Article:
HIV may not be the death sentence it was 20 or 30 years ago, but people who are HIV-positive still face much shorter lives than other adults -- even if they're treated with medications that make the virus undetectable.
web md - 2 weeks ago
Olive oil or coconut oil: Which is worthy of kitchen-staple status? - harvard

Olive oil or coconut oil: Which is worthy of kitchen-staple status?

Coconut oil has been championed as having many benefits to health, but evidence to support these assertions remains sparse. However, there is far more evidence to support the benefits of olive oil, even in the context of typical American diets. The post Olive oil or coconut oil: Which is worthy of kitchen-staple status? appeared first on Harvard Health Blog.
harvard - 2 weeks ago
Summer’s here, teens and parents — now what? - harvard

Summer’s here, teens and parents — now what?

For many teens, summer activities like jobs, internships, and camps are probably on hold this year, and a sense of uncertainty hovers over nearly everything. How can parents guide teens and help them flourish while also keeping them safe? The post Summer’s here, teens and parents — now what? appeared first on Harvard Health Blog.
harvard - 3 weeks ago
4 parenting tips to break the negativity loop - harvard

4 parenting tips to break the negativity loop

“It’s a beautiful day outside,” you say, smiling. Your son replies, “It’s supposed to rain later.” You share, “That game was fun!” Your daughter adds, “I messed up one of my turns.” If you find that your child tends to channel Eeyore from Winnie-the-Pooh and has difficulty seeing some of the bright moments in a […] The post 4 parenting tips to break the negativity loop appeared first on Harvard Health Blog.
harvard - 3 weeks ago
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What’s the best way to manage agitation related to dementia?

What’s the best way to manage agitation related to dementia?

harvard - 4 months ago

You notice your loved one becoming more forgetful. She cannot recall her visit with her granddaughters yesterday. She claims she took her medications this morning, yet you find them untouched in her pill case. You wonder how this mild-mannered woman has become so angry, so quickly. She is often frightened now, disoriented, and unpredictable. Yet she still remembers every detail of your wedding day, the names of your four children, and how to play her favorite piano pieces. When you sing together, time temporarily stands still.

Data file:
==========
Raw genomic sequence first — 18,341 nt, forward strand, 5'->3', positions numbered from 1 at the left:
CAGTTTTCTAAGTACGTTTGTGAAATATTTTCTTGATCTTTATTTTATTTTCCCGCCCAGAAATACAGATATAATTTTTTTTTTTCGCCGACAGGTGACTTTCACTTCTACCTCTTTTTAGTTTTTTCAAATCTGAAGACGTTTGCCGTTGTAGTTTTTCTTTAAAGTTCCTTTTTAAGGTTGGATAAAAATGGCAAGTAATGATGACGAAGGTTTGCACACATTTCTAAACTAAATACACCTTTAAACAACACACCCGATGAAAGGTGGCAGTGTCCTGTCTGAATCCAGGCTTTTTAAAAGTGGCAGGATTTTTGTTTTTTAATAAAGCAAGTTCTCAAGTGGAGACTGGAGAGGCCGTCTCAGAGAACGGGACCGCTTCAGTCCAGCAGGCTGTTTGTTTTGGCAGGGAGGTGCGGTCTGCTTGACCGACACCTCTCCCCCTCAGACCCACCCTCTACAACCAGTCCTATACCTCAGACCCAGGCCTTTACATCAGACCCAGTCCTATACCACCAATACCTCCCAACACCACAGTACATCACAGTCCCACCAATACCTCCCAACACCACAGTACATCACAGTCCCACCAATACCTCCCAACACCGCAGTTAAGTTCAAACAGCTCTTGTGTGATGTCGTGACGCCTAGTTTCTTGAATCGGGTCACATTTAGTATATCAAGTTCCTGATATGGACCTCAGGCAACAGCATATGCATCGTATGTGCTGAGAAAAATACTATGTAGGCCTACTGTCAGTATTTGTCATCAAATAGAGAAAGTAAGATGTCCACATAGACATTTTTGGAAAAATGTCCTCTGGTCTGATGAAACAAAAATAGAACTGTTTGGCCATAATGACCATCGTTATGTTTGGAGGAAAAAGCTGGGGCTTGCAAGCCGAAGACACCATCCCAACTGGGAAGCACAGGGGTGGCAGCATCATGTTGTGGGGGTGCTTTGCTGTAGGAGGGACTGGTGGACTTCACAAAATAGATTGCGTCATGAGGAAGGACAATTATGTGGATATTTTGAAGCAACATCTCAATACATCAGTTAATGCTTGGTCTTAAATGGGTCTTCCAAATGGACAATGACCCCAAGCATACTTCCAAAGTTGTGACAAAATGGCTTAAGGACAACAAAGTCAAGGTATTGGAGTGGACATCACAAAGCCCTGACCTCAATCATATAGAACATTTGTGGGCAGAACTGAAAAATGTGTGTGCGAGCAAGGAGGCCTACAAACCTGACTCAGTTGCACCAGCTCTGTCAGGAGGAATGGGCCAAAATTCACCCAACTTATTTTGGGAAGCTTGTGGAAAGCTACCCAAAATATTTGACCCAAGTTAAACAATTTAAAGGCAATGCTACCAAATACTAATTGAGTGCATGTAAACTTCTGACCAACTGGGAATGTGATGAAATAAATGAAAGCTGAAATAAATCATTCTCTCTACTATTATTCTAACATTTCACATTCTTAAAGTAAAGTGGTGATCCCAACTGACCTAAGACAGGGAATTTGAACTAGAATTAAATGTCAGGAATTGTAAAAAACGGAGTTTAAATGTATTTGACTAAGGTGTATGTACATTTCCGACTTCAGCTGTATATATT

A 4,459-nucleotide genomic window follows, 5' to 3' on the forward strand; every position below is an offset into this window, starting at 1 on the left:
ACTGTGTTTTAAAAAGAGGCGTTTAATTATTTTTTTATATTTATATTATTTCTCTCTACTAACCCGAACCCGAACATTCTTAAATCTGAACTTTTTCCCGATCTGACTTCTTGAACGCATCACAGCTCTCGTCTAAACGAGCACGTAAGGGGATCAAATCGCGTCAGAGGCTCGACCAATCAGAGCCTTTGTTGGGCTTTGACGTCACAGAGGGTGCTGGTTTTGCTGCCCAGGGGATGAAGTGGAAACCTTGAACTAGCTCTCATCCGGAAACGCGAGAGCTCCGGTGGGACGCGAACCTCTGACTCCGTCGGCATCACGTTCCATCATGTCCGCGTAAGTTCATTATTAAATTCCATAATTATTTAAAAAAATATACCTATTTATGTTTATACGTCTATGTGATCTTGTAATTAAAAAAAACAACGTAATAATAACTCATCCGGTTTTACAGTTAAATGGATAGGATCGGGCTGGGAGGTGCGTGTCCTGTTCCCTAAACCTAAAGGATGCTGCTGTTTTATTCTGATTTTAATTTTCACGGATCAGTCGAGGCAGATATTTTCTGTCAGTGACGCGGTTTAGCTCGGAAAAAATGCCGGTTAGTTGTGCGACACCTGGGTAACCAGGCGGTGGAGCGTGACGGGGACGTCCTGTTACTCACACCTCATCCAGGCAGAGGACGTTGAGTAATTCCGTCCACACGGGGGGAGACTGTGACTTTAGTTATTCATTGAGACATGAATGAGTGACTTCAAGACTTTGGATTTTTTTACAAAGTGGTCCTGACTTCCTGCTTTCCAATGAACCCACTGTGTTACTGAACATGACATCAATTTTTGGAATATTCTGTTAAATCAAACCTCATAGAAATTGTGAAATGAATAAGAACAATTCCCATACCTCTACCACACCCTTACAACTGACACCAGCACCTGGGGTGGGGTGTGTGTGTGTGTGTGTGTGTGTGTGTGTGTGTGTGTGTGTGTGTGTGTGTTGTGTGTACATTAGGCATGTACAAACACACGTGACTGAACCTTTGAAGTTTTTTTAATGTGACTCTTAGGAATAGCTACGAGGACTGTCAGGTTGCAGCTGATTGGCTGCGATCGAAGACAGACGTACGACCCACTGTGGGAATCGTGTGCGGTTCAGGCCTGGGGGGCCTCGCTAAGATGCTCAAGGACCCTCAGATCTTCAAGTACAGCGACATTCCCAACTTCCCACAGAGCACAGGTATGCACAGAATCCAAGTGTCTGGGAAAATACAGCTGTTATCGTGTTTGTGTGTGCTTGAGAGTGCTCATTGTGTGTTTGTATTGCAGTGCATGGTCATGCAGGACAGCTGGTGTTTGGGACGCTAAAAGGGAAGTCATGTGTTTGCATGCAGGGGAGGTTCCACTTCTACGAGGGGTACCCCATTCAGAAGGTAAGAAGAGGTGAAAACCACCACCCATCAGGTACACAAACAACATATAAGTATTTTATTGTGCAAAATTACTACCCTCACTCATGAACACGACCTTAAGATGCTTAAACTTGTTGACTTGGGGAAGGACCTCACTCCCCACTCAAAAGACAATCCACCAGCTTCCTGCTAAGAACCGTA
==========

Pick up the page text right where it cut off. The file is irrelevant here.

Your loved one received a diagnosis of Alzheimers disease. Nights are the hardest time for her. You worry about her safety when she wanders through the house. She almost broke the door last week; you can tell her arm still hurts when you bathe her. She resists and yells at you when you take her to the bathroom. She has started to show behavioral symptoms of dementia.

Aggression and agitation in dementia

Behavioral and psychological symptoms are very common in dementia, and affect up to 90% of people living with dementia. In addition to memory changes, people with dementia may experience agitation, psychosis, anxiety, depression, and apathy. These behavioral symptoms often lead to greater distress than memory changes.

When people with dementia become agitated or aggressive, doctors often prescribe medications to control their behaviors in spite of the known risks of serious side effects. The most frequently prescribed medication classes for agitation in dementia carry serious risks of falls, heart problems, stroke, and even death.

Caregivers, who often experience burnout in managing aggressive behaviors, welcome medications that can temporarily decrease agitation. Unfortunately, aggressive and agitated behavior often contributes to the decision to transition a loved one to an alternative living situation.

New research shows that nondrug therapies are more effective

According to a new study looking at more than 160 articles, nondrug interventions appeared to be more effective than medications in reducing agitation and aggression in people with dementia. Researchers found that three nonpharmacologic interventions were more effective than usual care: multidisciplinary care, massage and touch therapy, and music combined with massage and touch therapy.

For physical aggression, outdoor activities were more efficacious than antipsychotic medications (a class of drugs often prescribed to manage aggression). For verbal aggression, massage and touch therapy were more effective than care as usual. As a result of this study, the authors recommend prioritization of nonpharmacologic interventions over medications, a treatment strategy also recommended by the practice guidelines of the American Psychiatric Association.

Helpful tips for caregivers

To decrease agitation and aggression with dementia, caregivers can help their loved ones in the following ways:

  • Find a multidisciplinary team of specialists. This may include a psychiatrist to carefully consider the risks and benefits of medications for managing behavior, a geriatrician to optimize your loved ones medical situations, and an occupational therapist to consider modifications of a persons living environment and daily routine.
  • Go for a walk or on an outing for a change of scenery. Physical activity has additional benefits on mood, memory, and lowering anxiety.
  • Add massage and touch therapy, or just provide a calming hand massage.
  • Incorporate music into your loved ones daily routine.
  • Notice the first signs of agitation. Nondrug options work best the earlier they are used.
  • Get creative: discover what works and try using different senses. Aromatherapy, an activity such as folding (and refolding) laundry, brushing hair, or dancing can all be calming.
  • Consult with your physicians. Medications are often prescribed as first-line interventions despite what we know about the effectiveness of nondrug options.
  • Educate all the people caring for your loved one on the interventions that work best, and check in with them about how these approaches are working.

The bottom line

To decrease agitation and aggression in people with dementia, nondrug options are more effective than medications. Physical activity, touch and massage, and music can all be used as tools to manage agitation related to dementia.

The post Whats the best way to manage agitation related to dementia? appeared first on Harvard Health Blog.